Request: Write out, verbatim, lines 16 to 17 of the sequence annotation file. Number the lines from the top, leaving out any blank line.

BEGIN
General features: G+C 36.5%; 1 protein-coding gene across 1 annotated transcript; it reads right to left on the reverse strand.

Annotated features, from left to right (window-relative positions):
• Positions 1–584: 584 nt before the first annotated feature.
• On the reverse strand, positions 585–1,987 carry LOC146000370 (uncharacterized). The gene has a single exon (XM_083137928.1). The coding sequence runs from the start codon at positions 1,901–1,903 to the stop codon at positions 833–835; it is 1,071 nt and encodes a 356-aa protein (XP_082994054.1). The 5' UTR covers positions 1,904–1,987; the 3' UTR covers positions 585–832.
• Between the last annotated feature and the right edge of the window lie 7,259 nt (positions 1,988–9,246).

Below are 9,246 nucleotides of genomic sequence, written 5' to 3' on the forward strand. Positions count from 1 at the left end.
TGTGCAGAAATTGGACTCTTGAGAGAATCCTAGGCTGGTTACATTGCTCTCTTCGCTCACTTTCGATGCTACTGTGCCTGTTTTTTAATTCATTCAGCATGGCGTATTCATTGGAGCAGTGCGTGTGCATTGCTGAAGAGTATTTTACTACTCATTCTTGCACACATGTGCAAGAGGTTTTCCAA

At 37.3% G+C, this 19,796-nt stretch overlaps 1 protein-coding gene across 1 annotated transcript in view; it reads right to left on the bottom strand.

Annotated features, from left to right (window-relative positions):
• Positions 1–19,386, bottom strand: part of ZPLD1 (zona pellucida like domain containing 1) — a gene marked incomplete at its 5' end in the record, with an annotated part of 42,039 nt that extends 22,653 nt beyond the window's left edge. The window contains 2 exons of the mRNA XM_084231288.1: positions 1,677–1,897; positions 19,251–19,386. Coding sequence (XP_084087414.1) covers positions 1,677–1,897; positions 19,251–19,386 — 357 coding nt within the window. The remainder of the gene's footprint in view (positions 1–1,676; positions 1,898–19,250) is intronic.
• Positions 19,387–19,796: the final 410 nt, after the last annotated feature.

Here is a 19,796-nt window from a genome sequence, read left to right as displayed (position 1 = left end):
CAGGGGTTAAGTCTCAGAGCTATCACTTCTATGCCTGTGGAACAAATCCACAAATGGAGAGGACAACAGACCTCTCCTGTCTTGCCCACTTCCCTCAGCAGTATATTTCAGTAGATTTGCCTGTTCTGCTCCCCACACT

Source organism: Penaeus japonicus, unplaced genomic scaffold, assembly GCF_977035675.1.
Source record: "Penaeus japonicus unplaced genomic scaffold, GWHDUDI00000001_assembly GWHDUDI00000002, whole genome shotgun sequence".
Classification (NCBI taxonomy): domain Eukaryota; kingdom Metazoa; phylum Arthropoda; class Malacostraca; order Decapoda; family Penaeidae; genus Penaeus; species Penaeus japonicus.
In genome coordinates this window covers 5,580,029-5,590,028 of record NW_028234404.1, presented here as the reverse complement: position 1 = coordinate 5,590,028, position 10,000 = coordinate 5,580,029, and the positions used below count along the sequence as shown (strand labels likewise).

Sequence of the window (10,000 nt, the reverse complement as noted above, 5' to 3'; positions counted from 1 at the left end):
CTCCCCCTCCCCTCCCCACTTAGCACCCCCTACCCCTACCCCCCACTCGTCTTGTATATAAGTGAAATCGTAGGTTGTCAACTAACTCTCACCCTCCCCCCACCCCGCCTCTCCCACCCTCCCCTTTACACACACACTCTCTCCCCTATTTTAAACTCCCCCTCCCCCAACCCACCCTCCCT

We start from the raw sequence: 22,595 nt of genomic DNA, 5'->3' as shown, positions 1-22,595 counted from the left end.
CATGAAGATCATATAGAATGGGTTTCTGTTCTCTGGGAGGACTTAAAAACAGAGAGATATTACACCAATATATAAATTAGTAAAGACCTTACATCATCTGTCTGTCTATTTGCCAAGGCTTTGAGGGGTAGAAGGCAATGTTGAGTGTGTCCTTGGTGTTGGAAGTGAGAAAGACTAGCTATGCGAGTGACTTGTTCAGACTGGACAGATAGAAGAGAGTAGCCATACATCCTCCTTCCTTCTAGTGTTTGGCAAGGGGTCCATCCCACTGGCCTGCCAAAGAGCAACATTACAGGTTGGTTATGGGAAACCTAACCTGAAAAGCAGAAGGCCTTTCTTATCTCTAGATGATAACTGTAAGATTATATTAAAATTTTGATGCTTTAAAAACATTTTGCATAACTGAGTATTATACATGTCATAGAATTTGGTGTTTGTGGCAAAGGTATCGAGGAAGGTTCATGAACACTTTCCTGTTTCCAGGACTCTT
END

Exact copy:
Classification (NCBI taxonomy): domain Eukaryota; kingdom Metazoa; phylum Arthropoda; class Malacostraca; order Decapoda; family Penaeidae; genus Penaeus; species Penaeus japonicus.
In genome coordinates this window covers 5,580,029-5,590,028 of record NW_028234404.1, presented here as the reverse complement: position 1 = coordinate 5,590,028, position 10,000 = coordinate 5,580,029, and the positions used below count along the sequence as shown (strand labels likewise).